Boil a fowl as directed for chicken stock (page 100), or boil a chicken or knuckle of veal, as directed for white stock (page 99). Let the stock cool, take off the grease, then clarify the stock. If veal has been used, no gelatine will be needed. If chicken only has been used in making the stock, add to each quart of hot clarified stock three quarters of a box of Cox's gelatine which has been soaked one hour in a half cupful of cold water. Stir until the gelatine is dissolved. This will make a very clear, light-colored jelly, good for molding, salads, chicken, etc.
When jelly is to be used for garnishing, pour it into a square shallow pan one and a half inches deep. When it has thoroughly set, turn it onto a slightly dampened napkin spread on a board in a cool place. Dip a knife into hot water. Wipe it dry, and cut the jelly in strips the same width as the thickness of the jelly; then cut it straight across, making squares, or diagonally across, making diamonds, or into triangles. These croutons will stand upright, and can be used for borders. If it is to be laid flat on the dish the strips need be cut only one quarter of an inch thick, and can be stamped with cutters into fancy shapes. Small molds may also be used for getting fancy forms of aspic. (See illustration facing page 328).
Place the jelly on a cold plate, and with a knife cut it very slowly until it is of the right size. The chopped jelly is used to cover the top of meats, or to place like a wreath around it on the dish. It may be either fine or coarse, but each piece should be separate and distinct, and can be kept so if cut slowly in a cool place, and not allowed to become warm.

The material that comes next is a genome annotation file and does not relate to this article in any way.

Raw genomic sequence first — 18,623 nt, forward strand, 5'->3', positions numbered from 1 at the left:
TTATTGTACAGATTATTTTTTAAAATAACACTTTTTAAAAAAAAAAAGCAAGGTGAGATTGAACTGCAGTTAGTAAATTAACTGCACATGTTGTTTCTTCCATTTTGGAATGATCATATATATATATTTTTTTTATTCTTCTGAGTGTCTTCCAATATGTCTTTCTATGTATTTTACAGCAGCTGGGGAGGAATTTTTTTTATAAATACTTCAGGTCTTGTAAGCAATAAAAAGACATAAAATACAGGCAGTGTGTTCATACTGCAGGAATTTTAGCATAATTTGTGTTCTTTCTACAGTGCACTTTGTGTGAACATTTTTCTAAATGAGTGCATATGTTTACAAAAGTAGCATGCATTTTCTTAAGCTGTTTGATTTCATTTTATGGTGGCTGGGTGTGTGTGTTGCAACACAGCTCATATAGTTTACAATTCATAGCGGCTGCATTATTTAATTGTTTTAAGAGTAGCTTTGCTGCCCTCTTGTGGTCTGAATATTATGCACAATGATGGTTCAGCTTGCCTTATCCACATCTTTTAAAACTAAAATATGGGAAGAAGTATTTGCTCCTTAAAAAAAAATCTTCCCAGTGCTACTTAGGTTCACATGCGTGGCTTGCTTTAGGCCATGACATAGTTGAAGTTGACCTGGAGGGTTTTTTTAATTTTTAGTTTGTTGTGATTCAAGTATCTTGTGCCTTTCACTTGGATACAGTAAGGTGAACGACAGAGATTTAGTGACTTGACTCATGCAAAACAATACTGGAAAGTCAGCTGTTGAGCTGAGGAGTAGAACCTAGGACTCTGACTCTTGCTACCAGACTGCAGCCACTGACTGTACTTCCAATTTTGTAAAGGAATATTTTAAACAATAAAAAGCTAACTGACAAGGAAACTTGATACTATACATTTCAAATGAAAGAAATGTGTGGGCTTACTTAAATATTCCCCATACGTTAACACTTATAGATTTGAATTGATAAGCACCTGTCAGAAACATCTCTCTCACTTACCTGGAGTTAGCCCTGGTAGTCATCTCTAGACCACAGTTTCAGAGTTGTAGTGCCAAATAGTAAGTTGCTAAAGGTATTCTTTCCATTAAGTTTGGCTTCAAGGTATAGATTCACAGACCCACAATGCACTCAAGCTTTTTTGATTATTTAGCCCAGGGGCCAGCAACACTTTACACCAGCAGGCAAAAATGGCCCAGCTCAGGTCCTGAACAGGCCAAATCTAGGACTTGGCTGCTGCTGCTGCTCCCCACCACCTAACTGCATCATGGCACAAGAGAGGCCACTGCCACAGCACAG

Where the mold is to be only coated with jelly, first paste a piece of paper over the top of the mold; when it is firm, cut an opening in the paper, and pour in some cold, but liquid, jelly; and turn the mold on ice slowly, so that every part may be coated. Pour off any of the jelly that has not adhered to the sides; remove the paper, and lay in the material which is to fill the center of the mold. This method is employed where only a thin coating of jelly is required. "Where it is to be an inch or more in thick' ness it is better to use a double mold as explained below.
When molding jelly have a pan of cracked ice, and set the mold into it. The jelly will then quickly harden. The mold must be perfectly firm and upright, or the jelly will not stand straight when unmolded. Do not oil or grease a mold used for jelly. (See illustrations facing pages 326 and 386).
1. SMALL MOLDS FOR ASPIC. 2. MOLD WITH PAPER PASTED OVER THE TOP FOR COATING THE MOLD. (SEE PAGE 323).
Dip the mold quickly into warm (not hot) water; wipe it dry, place the dish over the top of the mold, and turn them over together. If the jelly fails to slip out, rub the mold with a cloth wrung out of hot water. It takes only a low degree of heat to melt jelly, and if too much is used the fine points and edges will be destroyed. Do not unmold jelly until it is time to serve it. Do not shake the mold in trying to get it free, or the jelly is liable to break.